The Works of Edgar Allan Poe — Volume 2

By Edgar Allan Poe

Page 191

this meeting should be
final and decisive) at the chambers of a fellow-commoner, (Mr. Preston,)
equally intimate with both, but who, to do him Justice, entertained
not even a remote suspicion of my design. To give to this a better
colouring, I had contrived to have assembled a party of some eight or
ten, and was solicitously careful that the introduction of cards should
appear accidental, and originate in the proposal of my contemplated
dupe himself. To be brief upon a vile topic, none of the low finesse was
omitted, so customary upon similar occasions that it is a just matter
for wonder how any are still found so besotted as to fall its victim.

We had protracted our sitting far into the night, and I had at length
effected the manoeuvre of getting Glendinning as my sole antagonist. The
game, too, was my favorite ecarte! The rest of the company, interested
in the extent of our play, had abandoned their own cards, and were
standing around us as spectators. The parvenu, who had been induced
by my artifices in the early part of the evening, to drink deeply, now
shuffled, dealt, or played, with a wild nervousness of manner for which
his intoxication, I thought, might partially, but could not altogether
account. In a very short period he had become my debtor to a large
amount, when, having taken a long draught of port, he did precisely
what I had been coolly anticipating--he proposed to double our already
extravagant stakes. With a well-feigned show of reluctance, and not
until after my repeated refusal had seduced him into some angry words
which gave a color of pique to my compliance, did I finally comply. The
result, of course, did but prove how entirely the prey was in my toils;
in less than an hour he had quadrupled his debt. For some time his
countenance had been losing the florid tinge lent it by the wine; but
now, to my astonishment, I perceived that it had grown to a pallor truly
fearful. I say to my astonishment. Glendinning had been represented to
my eager inquiries as immeasurably wealthy; and the sums which he had
as yet lost, although in themselves vast, could not, I supposed, very
seriously annoy, much less so violently affect him. That he was overcome
by the wine just swallowed, was the idea which most readily presented
itself; and, rather with a view to the preservation of my own character
in the eyes of my associates, than from any less interested motive, I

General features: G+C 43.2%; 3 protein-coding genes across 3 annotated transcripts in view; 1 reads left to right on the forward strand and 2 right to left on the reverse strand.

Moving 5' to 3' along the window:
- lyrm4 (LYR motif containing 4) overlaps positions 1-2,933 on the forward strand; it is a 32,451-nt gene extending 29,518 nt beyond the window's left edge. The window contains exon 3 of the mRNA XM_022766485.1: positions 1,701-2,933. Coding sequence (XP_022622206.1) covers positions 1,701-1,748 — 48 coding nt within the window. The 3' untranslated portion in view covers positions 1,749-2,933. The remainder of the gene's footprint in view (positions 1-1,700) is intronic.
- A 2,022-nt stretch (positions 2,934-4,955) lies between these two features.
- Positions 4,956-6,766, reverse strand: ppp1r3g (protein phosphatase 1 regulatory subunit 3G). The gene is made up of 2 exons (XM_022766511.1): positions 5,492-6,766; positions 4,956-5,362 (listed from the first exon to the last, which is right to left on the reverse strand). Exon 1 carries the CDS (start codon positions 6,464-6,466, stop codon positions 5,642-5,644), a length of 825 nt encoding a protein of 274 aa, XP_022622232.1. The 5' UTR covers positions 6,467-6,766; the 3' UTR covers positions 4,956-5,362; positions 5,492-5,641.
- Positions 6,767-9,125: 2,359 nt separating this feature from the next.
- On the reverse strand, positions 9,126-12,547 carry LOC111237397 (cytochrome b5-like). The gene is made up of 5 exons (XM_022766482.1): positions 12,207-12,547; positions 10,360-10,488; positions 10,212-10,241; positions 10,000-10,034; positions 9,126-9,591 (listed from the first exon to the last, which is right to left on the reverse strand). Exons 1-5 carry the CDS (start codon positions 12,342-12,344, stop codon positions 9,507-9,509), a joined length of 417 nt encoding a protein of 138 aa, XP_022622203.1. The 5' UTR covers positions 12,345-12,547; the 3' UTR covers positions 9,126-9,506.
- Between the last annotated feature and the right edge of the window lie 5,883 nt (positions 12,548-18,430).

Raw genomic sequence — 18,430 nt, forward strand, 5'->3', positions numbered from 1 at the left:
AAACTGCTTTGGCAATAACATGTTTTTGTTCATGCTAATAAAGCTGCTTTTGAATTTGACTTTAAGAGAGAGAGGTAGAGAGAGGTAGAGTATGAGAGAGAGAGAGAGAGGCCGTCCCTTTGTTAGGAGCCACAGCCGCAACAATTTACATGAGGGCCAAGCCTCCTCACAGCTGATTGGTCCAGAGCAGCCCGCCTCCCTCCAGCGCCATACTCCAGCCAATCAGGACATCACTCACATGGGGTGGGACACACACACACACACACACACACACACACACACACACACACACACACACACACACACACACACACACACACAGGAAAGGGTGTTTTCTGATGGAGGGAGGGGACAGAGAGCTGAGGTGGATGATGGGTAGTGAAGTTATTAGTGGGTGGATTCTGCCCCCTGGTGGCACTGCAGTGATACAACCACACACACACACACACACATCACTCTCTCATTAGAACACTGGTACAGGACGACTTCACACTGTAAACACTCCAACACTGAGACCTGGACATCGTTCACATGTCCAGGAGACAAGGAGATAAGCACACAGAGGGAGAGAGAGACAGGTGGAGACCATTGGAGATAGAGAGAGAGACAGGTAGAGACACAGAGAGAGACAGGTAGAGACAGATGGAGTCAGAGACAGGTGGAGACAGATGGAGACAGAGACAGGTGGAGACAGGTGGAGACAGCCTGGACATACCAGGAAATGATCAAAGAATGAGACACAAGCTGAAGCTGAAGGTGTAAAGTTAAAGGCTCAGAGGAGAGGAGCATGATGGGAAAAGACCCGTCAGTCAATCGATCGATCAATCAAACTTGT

was about to insist, peremptorily, upon a discontinuance of the

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Text Comparison with The Narrative of Arthur Gordon Pym of Nantucket Comprising the details of a mutiny and atrocious butchery on board the American brig Grampus, on her way to the South Seas, in the month of June, 1827.

Page 8
I was immediately put to bed--although life seemed to be totally extinct.
Page 17
I became very uneasy, and could no longer take any interest in my books.
Page 18
Their roots were concealed in wide-spreading morasses, whose dreary water lay intensely black, still, and altogether terrible, beneath.
Page 33
They proceeded straight to the forecastle, which was fastened down--two of the mutineers standing by it with axes--two also at the main hatch.
Page 34
Fortunately, he was so far overcome by intoxication as to be easily restrained by the less bloodthirsty of the party, among whom was a line-manager, who went by the name of Dirk Peters.
Page 38
He went up to our house for him immediately after first taking me into the hold, but did not think of mentioning the circumstance upon his bringing the watch.
Page 70
A gentle breeze still blew from the N.
Page 77
Her build and general appearance, as I have before stated, led us to the belief that she was a Dutch trader, and the dresses of the crew also sustained this opinion.
Page 82
Peters and Augustus now made several ineffectual efforts to swallow portions of the leather.
Page 83
They replied to all my assertions with a stare and a gesture implying that they were not to be deceived by such misrepresentations.
Page 87
At this moment all the fierceness of the tiger possessed my bosom, and I felt towards my poor fellow-creature, Parker, the most intense, the most diabolical hatred.
Page 93
We did everything in our power for his comfort, and trebled his allowance of water.
Page 96
We passed a sleepless night, both on this account and through dread of the sharks.
Page 125
The very rocks were novel in their mass, their colour, and their stratification; and the streams themselves, utterly incredible as it may appear, had so little in common with those of other climates, that we were scrupulous of tasting them, and, indeed, had difficulty in bringing ourselves to believe that their qualities were purely those of nature.
Page 129
To this hut we were conducted with great solemnity, and as many of the natives crowded in after us as possible.
Page 139
But, for at least one hundred yards, the channel or bed of this gorge was entirely filled up with the chaotic ruins of more than a million tons of earth and stone that had been artificially tumbled within it.
Page 141
Upon hearing the discharge they could not be more thoroughly prepared to meet the foe, who were now getting ready to attack, than they already were, and always had been.
Page 149
At the point _a_ was an opening about six feet wide, and extending fifteen feet into the rock, where it terminated in a bed of marl, there being no other chasm beyond, as we had expected.
Page 151
It was some time before I could summon sufficient resolution to follow him; but I did at length attempt it.
Page 162
The upper range is evidently the Arabic verbal root [Illustration] "To be white," whence all the inflections of brilliancy and whiteness.